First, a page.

Wondering what the future could hold for capitalism and national pride in our city? Find out with author BJ Hill in the Sun’s serial glimpse into the fantastic, fascinating (and mostly fictional) possibilities of a not-so distant tomorrow.
May 30, 2028 — A Worcester company has become the 13th and final firm whose name will appear on the New Flag of the United States of America. For $2 trillion, D&A Cybernetics purchased the rights to place its moniker and logo within the red bottom stripe of the flag. By terms of the contract, the names will be on the flag for at least 20 years. Companies had to pay 10 percent of the cost up front, with 20 years to pay off the remainder. Only American-based companies were allowed to bid.
When U.S. President Dwayne Johnson introduced the idea of selling placement rights to the flag during his first presidential campaign in 2020, it received a practically hostile reception and almost cost him the Democratic Party’s nomination.
More What if … Worcester: Gardens and gargoyles: Dilapidated churches grow into urban farms
But accounting for the devastating 2025 hurricane season, the cataclysmic Las Vegas earthquake of 2027, the expensive Second Korean Conflict earlier this decade, a shaky Social Security program, and the recent eight-month government shutdown, politicians on both sides of the aisle agreed to revisit the controversial idea.
“This shows that this isn’t any flag. It’s a modern-day flag,” President Johnson said when he announced the call for bids in December. He said that 100 percent of the $26 trillion raised over the next two decades would go directly to the national debt, which today stands at about $29 trillion.
The other 12 companies on the flag will be Amazon — whose second headquarters, once thought to be Worcester-bound, ended up in North Andover — Alphabet (Google), ExxonMobilCitgo, Thousand Oaks Capital, DuPont, GE, Citigroup, Walmart, The Walt Disney Company, Dunkin’ Brands, Monsanto, and Marlboro (Philip Morris USA (Altria)).
Even more What if … Worcester: Baby in a blink: UMass technology eases child-bearing
Observers noted that the new flags would be manufactured and on shelves just in time for the 2028 Los Angeles Olympics and the 2029 Manned Mars Launch.
“The American flag is one of the greatest, most recognized symbols on earth — and in space,” said Dr. Mohun Vadekar, president of D&A Cybernetics, at a press conference at the firm’s South Worcester Industrial Park world headquarters. “Our decision to buy into the New American Flag Campaign says that American values — hard work, quality products and can-do attitude — are also D&A’s values.”
Not everyone was impressed, however. About a two dozen demonstrators assembled outside the Southgate Street offices.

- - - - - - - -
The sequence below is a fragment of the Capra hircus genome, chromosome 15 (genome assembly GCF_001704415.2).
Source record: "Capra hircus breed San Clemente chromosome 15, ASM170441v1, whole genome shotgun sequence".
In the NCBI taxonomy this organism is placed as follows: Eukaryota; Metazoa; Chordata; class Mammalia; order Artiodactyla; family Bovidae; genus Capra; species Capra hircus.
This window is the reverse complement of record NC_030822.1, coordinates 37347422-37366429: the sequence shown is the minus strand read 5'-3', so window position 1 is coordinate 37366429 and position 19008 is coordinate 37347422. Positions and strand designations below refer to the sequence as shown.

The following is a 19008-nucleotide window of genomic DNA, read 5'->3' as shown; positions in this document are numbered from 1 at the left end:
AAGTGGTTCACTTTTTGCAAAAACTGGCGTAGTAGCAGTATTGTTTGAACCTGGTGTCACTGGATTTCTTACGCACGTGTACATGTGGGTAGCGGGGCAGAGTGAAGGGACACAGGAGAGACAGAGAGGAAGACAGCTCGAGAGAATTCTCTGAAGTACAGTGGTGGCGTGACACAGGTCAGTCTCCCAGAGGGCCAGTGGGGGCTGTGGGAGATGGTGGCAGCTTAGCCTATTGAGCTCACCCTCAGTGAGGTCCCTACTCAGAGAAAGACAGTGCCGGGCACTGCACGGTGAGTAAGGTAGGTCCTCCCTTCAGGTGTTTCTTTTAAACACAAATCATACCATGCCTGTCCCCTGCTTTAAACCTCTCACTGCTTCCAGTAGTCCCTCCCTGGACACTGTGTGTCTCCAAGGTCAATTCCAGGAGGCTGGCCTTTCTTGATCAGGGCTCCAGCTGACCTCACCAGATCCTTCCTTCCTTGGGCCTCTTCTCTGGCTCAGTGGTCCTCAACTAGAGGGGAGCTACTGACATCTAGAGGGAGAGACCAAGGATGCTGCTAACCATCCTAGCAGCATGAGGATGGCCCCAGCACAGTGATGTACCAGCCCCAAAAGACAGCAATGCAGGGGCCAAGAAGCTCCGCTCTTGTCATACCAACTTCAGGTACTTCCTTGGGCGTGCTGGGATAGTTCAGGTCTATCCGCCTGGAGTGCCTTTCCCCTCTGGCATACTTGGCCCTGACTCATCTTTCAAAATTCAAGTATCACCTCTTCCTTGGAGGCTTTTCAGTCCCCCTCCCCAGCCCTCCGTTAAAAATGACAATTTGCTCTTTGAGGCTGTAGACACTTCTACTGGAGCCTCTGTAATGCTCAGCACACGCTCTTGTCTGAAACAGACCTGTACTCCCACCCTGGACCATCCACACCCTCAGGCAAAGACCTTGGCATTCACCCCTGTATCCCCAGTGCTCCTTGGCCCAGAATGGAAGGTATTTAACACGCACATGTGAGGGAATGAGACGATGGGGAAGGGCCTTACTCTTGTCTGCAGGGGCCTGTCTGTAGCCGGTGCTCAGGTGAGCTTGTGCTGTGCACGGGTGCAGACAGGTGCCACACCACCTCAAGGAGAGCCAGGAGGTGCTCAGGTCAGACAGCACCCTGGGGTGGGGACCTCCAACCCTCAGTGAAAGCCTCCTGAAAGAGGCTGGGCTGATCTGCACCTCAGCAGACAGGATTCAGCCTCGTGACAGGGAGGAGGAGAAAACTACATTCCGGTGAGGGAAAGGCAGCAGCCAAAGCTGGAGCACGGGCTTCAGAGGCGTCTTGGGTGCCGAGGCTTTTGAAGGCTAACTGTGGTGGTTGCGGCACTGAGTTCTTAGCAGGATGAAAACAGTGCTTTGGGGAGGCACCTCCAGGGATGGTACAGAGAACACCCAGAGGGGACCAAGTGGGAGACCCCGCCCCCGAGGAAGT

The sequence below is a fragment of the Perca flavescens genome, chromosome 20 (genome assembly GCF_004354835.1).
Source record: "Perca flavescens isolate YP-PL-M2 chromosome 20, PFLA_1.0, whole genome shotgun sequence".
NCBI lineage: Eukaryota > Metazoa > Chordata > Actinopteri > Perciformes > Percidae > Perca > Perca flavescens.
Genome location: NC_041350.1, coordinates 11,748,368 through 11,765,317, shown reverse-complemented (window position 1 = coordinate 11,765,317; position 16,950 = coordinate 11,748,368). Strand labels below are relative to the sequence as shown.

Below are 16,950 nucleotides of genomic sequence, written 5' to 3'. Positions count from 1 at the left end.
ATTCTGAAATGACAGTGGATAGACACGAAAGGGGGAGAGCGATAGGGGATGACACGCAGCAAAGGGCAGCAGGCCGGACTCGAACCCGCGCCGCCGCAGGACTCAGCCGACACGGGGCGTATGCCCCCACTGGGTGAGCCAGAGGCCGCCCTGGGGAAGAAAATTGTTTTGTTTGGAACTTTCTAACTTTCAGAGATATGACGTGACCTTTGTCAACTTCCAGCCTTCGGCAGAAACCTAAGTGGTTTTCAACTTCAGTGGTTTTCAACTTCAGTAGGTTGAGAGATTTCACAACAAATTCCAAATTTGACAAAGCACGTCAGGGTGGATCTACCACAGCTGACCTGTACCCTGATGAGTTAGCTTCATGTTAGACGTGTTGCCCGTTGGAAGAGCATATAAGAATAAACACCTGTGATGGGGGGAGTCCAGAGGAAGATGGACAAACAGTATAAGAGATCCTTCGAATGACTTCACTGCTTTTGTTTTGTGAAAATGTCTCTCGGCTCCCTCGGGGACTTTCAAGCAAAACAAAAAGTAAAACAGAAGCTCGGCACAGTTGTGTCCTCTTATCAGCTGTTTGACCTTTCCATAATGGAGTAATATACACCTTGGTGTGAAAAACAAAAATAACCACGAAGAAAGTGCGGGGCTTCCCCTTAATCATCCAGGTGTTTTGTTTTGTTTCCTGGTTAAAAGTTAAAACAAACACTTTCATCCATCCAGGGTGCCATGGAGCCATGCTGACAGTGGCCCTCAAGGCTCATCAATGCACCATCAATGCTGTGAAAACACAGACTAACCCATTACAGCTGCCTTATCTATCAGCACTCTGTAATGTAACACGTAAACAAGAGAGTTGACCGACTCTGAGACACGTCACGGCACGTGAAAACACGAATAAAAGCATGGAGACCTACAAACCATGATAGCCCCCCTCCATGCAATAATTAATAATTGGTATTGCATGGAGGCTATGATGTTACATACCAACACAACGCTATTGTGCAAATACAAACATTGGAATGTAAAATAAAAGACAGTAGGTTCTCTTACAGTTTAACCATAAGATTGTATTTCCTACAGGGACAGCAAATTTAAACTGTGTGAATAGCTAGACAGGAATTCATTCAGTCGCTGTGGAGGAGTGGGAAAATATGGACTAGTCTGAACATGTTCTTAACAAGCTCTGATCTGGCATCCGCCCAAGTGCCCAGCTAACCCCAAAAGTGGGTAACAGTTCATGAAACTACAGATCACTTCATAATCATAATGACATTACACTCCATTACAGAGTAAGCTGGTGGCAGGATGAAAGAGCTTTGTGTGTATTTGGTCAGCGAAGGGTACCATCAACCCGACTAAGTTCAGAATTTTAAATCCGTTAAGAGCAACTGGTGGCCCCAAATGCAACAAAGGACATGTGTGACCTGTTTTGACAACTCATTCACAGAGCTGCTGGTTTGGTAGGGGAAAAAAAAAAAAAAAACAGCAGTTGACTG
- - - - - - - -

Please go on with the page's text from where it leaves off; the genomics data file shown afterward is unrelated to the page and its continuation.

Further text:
“It’s ridiculous,” said Jake Johnston of Worcester. “I served in the Second Korean Conflict to protect our country. I had friends who died for that flag. And now we’re using it like a cheap magazine to sell advertisements? This is lower than that summer they pasted cellphone ads over all the monuments in Washington.”
Hector Ruiz of Auburn was on the other side of the street watching the protesters. “I don’t see anything wrong with it,” he said. “Our leaders want things like billion-dollar wars and [border] walls. That’s fine. But they got to get the money from somewhere. Better it’s from the flag than from my tax bill.”
“I’m just happy that we can settle our debt with China,” added his wife, Kelly Smith-Ruiz. “If some names on a flag for 20 years is going to guarantee that we’ll have our prescriptions and our Medicare and our Social Security when we retire, then I can live with that.”
As of the fall of 2017, the United States of America is $20.2 trillion dollars in the red. Every man, woman and child owes about $62,000.
Regularly, Congress hems and haws to increase the debt ceiling, which would allow the government to borrow even more money to pay for its operating costs and pay on the interest from these loans. The money comes from other federal funds — borrowing from Peter to pay Paul — and sometimes from China and Japan. Eventually, the well is going to run dry.
Even if the United States manages to stay out of costly armed conflicts, we’re experiencing more and more exorbitant megastorms like Sandy, Harvey and Irma. Plus, as an unprecedented number of retirees leave the workforce, but are living longer, they’re entitled to decades’ worth of Social Security benefits, health insurance and government pensions.
We’ll need creative ways to pay our debts. Is the American flag a sacrosanct icon, or could it be a valuable resource to protect the the nation’s financial stability and its citizens’ way of life?